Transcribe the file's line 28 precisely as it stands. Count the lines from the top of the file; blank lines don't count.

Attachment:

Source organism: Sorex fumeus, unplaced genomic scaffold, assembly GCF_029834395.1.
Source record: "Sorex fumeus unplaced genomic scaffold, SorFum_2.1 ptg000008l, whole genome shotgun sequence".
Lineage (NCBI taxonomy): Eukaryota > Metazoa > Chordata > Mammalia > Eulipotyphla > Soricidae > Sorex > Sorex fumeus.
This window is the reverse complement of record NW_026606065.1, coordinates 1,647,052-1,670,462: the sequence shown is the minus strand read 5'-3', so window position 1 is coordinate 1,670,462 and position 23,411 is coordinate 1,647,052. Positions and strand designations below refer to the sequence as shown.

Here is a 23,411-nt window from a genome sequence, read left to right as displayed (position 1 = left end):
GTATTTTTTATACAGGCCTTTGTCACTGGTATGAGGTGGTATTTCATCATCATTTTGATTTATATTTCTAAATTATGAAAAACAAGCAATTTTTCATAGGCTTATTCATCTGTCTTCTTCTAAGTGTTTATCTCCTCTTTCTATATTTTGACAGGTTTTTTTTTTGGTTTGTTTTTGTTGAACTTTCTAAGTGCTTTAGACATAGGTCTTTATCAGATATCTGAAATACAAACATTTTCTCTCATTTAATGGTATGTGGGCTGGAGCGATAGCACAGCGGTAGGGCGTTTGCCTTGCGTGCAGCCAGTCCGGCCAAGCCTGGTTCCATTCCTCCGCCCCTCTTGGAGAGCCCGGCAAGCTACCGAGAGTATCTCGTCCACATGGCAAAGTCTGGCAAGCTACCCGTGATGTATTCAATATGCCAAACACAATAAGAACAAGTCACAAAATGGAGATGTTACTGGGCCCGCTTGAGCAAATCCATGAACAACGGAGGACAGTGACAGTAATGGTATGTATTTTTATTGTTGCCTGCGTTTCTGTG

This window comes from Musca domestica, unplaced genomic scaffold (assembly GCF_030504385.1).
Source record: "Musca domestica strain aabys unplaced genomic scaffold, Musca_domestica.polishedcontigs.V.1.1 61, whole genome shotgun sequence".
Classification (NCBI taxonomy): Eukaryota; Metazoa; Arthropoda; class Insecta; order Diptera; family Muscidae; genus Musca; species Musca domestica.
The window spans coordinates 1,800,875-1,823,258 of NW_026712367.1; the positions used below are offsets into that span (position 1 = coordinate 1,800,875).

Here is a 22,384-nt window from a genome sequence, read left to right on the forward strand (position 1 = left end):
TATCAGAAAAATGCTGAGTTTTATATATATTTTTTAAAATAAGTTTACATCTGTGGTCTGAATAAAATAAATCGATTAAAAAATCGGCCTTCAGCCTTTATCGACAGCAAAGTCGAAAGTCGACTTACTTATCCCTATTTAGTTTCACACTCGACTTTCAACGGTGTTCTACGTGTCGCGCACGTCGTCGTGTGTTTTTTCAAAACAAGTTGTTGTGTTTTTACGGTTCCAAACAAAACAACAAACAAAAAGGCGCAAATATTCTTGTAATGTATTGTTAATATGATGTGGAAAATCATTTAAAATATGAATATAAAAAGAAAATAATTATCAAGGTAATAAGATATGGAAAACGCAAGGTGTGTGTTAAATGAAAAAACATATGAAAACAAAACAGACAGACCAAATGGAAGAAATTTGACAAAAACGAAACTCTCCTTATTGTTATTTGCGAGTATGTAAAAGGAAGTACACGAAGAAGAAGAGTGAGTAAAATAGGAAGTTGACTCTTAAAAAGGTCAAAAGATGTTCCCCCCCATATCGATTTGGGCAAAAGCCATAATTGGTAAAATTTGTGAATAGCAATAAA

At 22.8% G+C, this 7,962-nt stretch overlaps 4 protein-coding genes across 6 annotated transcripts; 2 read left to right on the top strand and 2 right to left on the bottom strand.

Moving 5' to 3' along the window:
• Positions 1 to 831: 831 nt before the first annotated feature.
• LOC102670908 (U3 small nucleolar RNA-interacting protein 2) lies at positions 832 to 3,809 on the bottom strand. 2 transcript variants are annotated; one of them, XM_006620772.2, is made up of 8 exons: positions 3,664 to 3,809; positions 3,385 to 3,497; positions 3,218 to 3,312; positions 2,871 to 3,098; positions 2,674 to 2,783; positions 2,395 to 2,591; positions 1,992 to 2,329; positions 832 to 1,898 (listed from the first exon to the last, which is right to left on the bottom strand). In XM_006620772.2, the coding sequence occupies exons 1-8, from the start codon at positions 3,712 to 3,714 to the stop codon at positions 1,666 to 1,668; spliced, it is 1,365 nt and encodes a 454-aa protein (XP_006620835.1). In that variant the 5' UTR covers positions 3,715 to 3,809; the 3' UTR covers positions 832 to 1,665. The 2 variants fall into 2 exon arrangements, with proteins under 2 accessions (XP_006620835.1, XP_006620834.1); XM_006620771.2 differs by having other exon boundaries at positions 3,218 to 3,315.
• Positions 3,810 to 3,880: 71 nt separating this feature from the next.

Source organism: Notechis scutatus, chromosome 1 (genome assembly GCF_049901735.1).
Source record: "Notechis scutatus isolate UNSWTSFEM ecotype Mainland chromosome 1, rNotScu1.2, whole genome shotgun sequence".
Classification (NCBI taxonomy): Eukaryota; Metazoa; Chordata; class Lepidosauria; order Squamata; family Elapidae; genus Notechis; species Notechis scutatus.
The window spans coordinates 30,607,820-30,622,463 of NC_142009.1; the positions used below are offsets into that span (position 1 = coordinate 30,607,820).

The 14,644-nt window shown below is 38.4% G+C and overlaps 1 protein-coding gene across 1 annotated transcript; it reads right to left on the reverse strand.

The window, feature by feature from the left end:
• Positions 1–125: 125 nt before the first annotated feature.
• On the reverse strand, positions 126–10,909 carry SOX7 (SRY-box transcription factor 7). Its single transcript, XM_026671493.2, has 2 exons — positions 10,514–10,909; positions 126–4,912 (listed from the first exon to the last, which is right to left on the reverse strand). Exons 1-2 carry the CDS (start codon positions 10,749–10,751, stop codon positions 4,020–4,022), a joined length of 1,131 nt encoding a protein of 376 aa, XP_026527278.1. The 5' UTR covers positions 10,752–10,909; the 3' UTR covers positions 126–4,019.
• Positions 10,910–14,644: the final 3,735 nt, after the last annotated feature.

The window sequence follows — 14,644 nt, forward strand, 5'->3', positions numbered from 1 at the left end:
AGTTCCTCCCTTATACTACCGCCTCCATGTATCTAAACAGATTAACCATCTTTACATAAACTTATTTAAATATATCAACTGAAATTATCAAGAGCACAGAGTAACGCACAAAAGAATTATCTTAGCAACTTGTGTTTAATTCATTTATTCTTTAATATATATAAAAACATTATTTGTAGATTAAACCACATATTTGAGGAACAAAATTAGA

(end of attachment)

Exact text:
AGTTCCTCCCTTATACTACCGCCTCCATGTATCTAAACAGATTAACCATCTTTACATAAACTTATTTAAATATATCAACTGAAATTATCAAGAGCACAGAGTAACGCACAAAAGAATTATCTTAGCAACTTGTGTTTAATTCATTTATTCTTTAATATATATAAAAACATTATTTGTAGATTAAACCACATATTTGAGGAACAAAATTAGA